Mahouka Koukou no Reittousei 10/11 – Sports Festivals as a sign of Prestige
June 16, 2014 Leave a comment
Anyone who has watched any amount of anime will be aware of the importance placed upon school wide events such as cultural and sports festivals. They become central to the school experience in anime, a period when exams and studying cease to be important and are replaced with a period in the characters life where the experience of something new takes priority. Looking at almost any school focussed anime and we find a series devoted to this period of experimentation and freedom from the rigid structure of school. Sakurasou no Pet na Kanojo for example is largely built around the premise of the school festival as a space for its central characters to learn from their experiences, and begin to understand what they want to do with their lives. In a similar fashion the entire narrative of Ano Natsu de Matteru is based on the creation of a film over the school holidays to be shown at their school festival. Within the narrative of such anime series, these festivals are so important that they take precedence over any form of studying, or university entrance exams (although we rarely see these within anime), and may also become the spaces for major character and story developments. Furthermore, the ideals of ‘tadashi to handanshita koto’ (what you judge to be right), and ‘susunde mina no tame no hataraku’ (proactively work for the common good), are an integral part of these activities, as important lessons that main characters must learn if they are to grow as individuals capable of working with a group and on their own.
The only events within school focused anime that are more important than these school wide cultural and sports festivals are arguably the major inter-school sports events found in sports anime. They are places where a schools prestige can be won and lost, somewhere to show the whole of Japan your strengths, and sometimes weaknesses. In fact, if we look at any sports anime such as Kuroko no Basuke, Haikyuu, Yowapeda, and Bay Steps to name but a few, we find a school life where studying and examinations are almost none existent. The main elements of school life in Japan are arguably entrance examinations and the studying required for them. The worlds we see in anime mention these elements, often in passing, but they are rarely important to the narrative and character development. In sports anime the focus is on the larger inter-school tournaments, events that take the space where examinations and studying might be in real life. These events offer a simpler space for experiencing something new, and experimenting with a way of living that everyday life might not allow for.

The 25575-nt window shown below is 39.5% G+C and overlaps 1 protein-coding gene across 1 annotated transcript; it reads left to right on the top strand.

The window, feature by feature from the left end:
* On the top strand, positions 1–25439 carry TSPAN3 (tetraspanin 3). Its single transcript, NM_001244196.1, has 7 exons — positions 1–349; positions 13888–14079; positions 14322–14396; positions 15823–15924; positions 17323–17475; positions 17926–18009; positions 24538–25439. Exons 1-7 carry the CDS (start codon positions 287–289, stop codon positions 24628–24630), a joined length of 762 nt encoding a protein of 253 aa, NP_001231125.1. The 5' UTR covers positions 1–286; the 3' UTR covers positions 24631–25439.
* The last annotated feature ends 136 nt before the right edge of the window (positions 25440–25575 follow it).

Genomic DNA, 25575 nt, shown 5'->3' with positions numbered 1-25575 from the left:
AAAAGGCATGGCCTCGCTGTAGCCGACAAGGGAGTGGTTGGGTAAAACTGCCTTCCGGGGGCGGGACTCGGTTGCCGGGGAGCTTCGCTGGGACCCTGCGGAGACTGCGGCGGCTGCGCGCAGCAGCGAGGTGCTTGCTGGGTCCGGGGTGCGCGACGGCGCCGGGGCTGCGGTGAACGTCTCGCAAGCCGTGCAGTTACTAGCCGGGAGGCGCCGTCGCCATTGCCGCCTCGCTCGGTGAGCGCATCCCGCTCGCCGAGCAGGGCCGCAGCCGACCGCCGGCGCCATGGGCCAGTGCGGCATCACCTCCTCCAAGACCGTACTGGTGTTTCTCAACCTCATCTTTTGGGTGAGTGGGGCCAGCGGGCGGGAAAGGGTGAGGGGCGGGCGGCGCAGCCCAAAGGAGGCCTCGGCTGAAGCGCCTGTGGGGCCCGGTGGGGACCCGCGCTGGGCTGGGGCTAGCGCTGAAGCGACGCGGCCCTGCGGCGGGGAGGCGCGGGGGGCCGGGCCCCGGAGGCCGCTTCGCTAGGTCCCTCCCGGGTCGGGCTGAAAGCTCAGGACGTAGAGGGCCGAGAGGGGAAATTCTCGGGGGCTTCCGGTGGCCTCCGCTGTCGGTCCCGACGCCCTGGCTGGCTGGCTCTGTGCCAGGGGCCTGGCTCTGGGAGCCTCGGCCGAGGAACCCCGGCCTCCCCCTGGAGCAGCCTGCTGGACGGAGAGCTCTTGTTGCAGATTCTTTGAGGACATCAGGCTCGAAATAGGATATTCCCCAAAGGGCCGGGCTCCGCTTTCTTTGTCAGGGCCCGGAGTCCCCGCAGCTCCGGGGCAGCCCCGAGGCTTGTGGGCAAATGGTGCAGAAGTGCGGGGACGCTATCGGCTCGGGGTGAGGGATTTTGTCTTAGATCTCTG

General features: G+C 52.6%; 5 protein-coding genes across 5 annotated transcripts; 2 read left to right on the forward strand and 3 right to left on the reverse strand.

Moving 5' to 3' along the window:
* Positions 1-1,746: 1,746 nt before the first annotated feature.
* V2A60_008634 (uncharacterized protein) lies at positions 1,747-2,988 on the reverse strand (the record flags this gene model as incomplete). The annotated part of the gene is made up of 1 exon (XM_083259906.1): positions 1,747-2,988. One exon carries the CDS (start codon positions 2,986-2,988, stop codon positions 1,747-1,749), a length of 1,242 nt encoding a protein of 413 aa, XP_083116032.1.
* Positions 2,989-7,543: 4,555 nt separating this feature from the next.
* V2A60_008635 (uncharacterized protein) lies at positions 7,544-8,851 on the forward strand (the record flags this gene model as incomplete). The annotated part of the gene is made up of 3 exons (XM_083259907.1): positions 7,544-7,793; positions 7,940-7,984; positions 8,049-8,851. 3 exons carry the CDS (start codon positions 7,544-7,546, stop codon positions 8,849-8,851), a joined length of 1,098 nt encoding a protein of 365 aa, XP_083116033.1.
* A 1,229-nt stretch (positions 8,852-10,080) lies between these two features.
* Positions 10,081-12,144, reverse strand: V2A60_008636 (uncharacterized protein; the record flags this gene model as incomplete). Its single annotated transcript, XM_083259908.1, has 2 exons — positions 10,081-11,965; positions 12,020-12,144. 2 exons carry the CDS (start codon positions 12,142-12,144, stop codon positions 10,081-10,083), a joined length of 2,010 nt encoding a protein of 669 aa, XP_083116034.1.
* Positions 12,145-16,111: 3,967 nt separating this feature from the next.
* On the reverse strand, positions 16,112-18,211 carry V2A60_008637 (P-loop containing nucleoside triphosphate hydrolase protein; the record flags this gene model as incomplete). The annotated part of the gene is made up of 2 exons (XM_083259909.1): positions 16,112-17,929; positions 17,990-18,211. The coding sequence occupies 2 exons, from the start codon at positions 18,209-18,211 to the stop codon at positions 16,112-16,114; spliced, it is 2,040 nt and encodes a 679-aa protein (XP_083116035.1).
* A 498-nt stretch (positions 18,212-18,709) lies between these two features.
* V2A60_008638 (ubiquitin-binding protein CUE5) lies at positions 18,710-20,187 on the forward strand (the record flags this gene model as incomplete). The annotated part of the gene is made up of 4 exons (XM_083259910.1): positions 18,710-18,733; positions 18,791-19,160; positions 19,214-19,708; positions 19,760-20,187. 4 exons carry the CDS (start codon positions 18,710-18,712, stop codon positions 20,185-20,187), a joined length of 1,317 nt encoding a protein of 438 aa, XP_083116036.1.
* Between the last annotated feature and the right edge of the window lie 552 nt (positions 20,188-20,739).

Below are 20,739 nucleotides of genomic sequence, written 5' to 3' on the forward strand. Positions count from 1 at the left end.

In many respects the Nine School’s Competition holds a similar place within the series narrative as any other national sports competition, although there is a more distinct element of an elite competition over something like Basketball. All sports anime involve prestigious schools, those considered the strongest in their given sport, but what makes the Nine School’s Competition slightly different is its truly elite nature. We have already established that the school system in Mahouka Koukou no Reittousei is one designed to reinforce the superiority of magical powers over everything else. If magicians are this societies elites, then the magic school system is designed to reinforce their superiority over everyone else. As such, the Nine School’s Competition is one where the nine magic high schools can compete to determine who is the strongest and most prestigious. Competing in such a competition, and winning an individual event or being on the winning ream can therefore be a badge of honour, and something that marks you out from the crowd as a truly special individual even among other powerful magicians.